Back in in Germany in the summer of 1989, I did what most of my peers did: go on vacation during summer break, travel to Italy, Spain, France, Greece, etc. When I got home there were occasional reports of East Germans seeking refuge in Western embassies in Budapest and Prague. Interesting news, yes. But not overly exciting. After all, there had been security breaches within the Warsaw Pact before, we had all heard about people successfully fleeing from the East before.
But in September 1989 things started to heat up. The Monday demonstrations began in Leipzig, Dresden, Halle, Magdeburg, Karl-Marx-Stadt (now: Chemnitz) and in other parts of the GDR. People were shouting “Wir sind das Volk!” (”We are the people!”). This was new—and unheard of. We started to take notice. We became anxious. Would the Stasi start shooting at people? We all remembered how violently the Solidarnosc movement in Poland had been pushed back. What if this turned into a disaster?
Gorbachev’s “Let ‘em be”
Amid this emerging uproar, the GDR celebrated its 40th anniversay in October 1989. During his visit to the festivities in East Berlin, Soviet leader Mikhail Gorbachev publicly said: “Trudnosti podsteregajut tech, kto ne reagirujet na shisn,” or, “Difficulties lurk for those who do not react to life.” This quote was later transcribed to mean: “Those who are late will be punished by life itself”.
It was the signal many had been waiting for: the Soviet Union would not stand in the way of the liberation movements in Eastern Europe. And it was Gorbachev’s answer to Ronald Reagan’s famous appeal in June 1987: “Mr. Gorbachev, tear down this wall!”
It was then that we realized: This is serious. However, we still didn’t expect change to happen so quickly. Just a few weeks later, on November 9th, 1989, GDR leaders formally opened the borders. For the first time, East Germans were free to travel to the West. My family sat at home in front of the TV, watching in awe as people lined up in droves at the checkpoints. By the thousands, they crossed the inner-German border to get their first taste of the West.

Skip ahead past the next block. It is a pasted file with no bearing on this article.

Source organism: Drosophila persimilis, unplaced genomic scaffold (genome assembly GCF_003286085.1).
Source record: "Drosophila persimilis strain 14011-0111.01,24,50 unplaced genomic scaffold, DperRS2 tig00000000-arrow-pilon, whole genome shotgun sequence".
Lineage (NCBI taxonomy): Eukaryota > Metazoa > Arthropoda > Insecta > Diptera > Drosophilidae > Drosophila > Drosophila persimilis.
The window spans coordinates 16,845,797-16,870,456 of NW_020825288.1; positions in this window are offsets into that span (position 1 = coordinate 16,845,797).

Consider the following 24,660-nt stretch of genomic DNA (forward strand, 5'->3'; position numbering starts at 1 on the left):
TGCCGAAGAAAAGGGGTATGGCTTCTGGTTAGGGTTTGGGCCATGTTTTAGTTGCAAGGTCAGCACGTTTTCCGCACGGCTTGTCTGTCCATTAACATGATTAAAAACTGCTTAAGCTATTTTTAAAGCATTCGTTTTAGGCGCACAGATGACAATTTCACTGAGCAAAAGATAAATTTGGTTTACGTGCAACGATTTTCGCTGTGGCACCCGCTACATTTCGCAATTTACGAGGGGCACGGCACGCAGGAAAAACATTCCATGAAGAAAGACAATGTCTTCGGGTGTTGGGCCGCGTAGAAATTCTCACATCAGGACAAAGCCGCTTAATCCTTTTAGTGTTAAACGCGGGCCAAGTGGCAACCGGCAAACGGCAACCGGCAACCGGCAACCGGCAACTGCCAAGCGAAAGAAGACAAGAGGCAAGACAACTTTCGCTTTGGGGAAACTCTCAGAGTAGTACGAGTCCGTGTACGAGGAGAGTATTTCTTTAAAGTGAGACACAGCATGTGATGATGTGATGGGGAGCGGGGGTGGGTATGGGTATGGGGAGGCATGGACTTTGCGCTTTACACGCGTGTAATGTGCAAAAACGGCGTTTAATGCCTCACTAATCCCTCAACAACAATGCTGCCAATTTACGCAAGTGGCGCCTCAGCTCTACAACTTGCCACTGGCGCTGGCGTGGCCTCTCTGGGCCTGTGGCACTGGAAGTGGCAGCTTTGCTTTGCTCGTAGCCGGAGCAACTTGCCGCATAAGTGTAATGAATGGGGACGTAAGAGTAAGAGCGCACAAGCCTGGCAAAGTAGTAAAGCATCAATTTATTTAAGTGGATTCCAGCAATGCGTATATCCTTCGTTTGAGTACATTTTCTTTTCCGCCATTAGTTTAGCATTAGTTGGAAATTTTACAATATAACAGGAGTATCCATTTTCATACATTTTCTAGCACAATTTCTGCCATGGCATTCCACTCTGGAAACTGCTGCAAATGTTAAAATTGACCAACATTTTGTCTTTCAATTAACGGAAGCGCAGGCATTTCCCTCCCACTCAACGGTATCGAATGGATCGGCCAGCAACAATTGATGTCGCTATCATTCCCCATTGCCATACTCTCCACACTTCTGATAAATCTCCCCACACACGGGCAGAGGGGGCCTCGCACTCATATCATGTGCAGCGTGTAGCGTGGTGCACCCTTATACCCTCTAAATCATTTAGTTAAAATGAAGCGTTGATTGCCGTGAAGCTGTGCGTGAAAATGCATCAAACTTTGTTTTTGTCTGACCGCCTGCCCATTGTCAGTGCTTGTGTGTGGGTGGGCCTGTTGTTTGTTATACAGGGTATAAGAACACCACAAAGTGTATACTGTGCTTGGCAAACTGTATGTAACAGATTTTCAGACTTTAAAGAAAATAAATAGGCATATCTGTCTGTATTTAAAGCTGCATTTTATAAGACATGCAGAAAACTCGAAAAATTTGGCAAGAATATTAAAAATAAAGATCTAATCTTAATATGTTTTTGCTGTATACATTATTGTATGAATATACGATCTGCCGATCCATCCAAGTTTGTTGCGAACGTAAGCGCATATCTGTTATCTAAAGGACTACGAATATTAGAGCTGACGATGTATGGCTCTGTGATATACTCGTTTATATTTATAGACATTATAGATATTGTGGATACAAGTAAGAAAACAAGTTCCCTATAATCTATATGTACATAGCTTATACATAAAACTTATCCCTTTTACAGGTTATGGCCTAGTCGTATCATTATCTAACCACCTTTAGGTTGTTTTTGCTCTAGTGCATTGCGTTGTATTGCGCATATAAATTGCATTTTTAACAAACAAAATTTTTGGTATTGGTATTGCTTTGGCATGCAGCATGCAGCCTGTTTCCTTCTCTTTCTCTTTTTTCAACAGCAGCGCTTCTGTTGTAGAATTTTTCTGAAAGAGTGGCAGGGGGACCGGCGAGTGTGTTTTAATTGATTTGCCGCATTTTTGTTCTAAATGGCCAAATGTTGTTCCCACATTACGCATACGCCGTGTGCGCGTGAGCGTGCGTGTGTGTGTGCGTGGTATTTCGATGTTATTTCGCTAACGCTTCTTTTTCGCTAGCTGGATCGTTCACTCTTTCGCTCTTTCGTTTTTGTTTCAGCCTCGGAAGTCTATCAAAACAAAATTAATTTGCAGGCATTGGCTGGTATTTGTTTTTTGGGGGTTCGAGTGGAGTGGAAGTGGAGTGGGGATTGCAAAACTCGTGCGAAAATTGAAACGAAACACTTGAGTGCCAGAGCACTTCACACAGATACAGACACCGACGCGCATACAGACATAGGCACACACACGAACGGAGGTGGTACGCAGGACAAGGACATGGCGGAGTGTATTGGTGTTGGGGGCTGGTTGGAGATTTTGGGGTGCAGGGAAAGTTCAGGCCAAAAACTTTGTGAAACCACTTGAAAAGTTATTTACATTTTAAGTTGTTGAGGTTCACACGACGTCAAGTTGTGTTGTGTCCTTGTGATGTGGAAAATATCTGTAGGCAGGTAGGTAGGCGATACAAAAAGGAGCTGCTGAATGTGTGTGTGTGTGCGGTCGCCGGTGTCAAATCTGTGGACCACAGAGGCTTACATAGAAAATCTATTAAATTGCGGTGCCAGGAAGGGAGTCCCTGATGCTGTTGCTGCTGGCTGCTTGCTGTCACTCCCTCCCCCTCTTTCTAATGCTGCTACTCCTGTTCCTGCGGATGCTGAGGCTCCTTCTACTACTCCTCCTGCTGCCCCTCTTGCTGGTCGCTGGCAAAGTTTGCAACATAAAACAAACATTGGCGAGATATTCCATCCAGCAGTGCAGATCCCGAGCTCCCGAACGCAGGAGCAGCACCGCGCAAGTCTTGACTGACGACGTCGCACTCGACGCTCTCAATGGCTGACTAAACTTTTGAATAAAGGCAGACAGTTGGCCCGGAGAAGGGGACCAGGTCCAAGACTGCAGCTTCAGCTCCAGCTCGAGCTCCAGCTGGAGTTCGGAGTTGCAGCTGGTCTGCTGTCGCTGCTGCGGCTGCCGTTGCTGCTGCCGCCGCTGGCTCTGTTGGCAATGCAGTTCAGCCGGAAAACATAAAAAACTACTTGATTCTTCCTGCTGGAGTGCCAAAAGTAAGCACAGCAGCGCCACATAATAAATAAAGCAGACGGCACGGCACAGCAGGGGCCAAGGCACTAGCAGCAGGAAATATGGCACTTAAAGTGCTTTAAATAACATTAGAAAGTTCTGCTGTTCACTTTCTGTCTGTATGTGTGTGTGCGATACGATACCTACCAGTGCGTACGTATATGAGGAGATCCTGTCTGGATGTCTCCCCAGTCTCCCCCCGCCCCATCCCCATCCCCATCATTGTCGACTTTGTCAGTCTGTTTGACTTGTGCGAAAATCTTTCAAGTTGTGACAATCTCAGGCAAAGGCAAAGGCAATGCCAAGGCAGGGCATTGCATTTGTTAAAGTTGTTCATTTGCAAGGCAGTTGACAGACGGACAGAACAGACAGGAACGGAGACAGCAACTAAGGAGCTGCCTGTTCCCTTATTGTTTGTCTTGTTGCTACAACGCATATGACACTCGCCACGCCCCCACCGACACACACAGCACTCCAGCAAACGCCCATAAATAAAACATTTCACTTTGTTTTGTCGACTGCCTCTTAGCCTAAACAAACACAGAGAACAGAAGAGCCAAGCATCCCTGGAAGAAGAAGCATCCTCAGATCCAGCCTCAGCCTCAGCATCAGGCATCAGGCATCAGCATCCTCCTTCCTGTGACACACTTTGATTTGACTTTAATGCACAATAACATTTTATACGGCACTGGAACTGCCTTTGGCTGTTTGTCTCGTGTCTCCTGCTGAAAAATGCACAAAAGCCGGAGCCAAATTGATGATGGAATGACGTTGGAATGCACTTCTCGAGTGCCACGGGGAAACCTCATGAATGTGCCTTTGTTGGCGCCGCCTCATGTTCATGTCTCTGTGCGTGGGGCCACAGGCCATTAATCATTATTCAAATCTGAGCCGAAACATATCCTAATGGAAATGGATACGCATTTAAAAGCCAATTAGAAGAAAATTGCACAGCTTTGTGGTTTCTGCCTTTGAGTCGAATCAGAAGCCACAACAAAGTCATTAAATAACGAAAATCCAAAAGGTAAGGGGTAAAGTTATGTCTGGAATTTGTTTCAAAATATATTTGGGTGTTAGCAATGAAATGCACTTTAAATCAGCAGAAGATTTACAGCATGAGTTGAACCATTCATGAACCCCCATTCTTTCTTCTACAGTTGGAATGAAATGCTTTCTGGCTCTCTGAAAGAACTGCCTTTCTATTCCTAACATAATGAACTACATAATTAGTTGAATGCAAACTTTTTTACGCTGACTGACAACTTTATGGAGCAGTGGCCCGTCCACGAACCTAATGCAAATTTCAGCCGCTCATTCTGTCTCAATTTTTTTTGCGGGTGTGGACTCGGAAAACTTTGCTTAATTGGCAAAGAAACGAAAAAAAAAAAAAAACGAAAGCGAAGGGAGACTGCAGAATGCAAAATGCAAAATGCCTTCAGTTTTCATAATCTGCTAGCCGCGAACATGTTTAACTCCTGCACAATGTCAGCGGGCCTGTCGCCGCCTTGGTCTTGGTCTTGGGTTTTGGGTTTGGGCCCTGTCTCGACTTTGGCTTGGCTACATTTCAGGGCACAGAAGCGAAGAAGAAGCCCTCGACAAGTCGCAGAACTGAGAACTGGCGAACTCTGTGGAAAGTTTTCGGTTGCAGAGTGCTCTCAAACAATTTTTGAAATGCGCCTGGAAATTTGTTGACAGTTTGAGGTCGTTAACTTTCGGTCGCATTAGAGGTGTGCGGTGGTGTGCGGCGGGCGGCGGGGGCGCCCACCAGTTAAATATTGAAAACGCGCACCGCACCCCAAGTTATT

All of a sudden, the worldview of an entire generation crumbled like the Berlin Wall. Every TV station in Germany covered the events live from Berlin and the border checkpoints. We watched as people from East Berlin and West Berlin climbed the Wall around Brandenburg Gate despite the fact that East German border patrol was still there, guns in hand. We looked at each other in disbelief and wondered: what’s next? And then I remembered what I had told my friends in Minnesota a year earlier. Exciting times.
20 years later — Reason to commemorate
This year marks the 20th anniversary of the Fall of the Wall and the 19th anniversary of German reunification. For me as a “Generation X-er” this is a big deal. I grew up in a divided country with a guilt complex. Today Germany has regained much of the respect it had lost throughout the 20th century. We are far from being a perfect nation, but the peaceful revolution of 1989 tought us an important lesson: Germans can change their destiny without violence. We’ve come a long way.
This past weekend, George H.W. Bush, Mikhail Gorbachev, and former German Chancellor Helmut Kohl took the stage inside the Berlin Friedrichstadtpalast to share their memories of 1989 in front of a silvery curtain at an historic cabaret venue. “Mikhail Gorbachev and George Bush were Germany’s most important partners,” said Kohl, 79.
Giving Germans something they can be proud of
It was Kohl’s first public appearance since a fall last year at his home in southwestern Germany left him hospitalized and wheelchair-bound. “In German history we don’t have many reasons to be proud,” Kohl told the audience. “I have nothing better to be proud of than being proud of German unity.”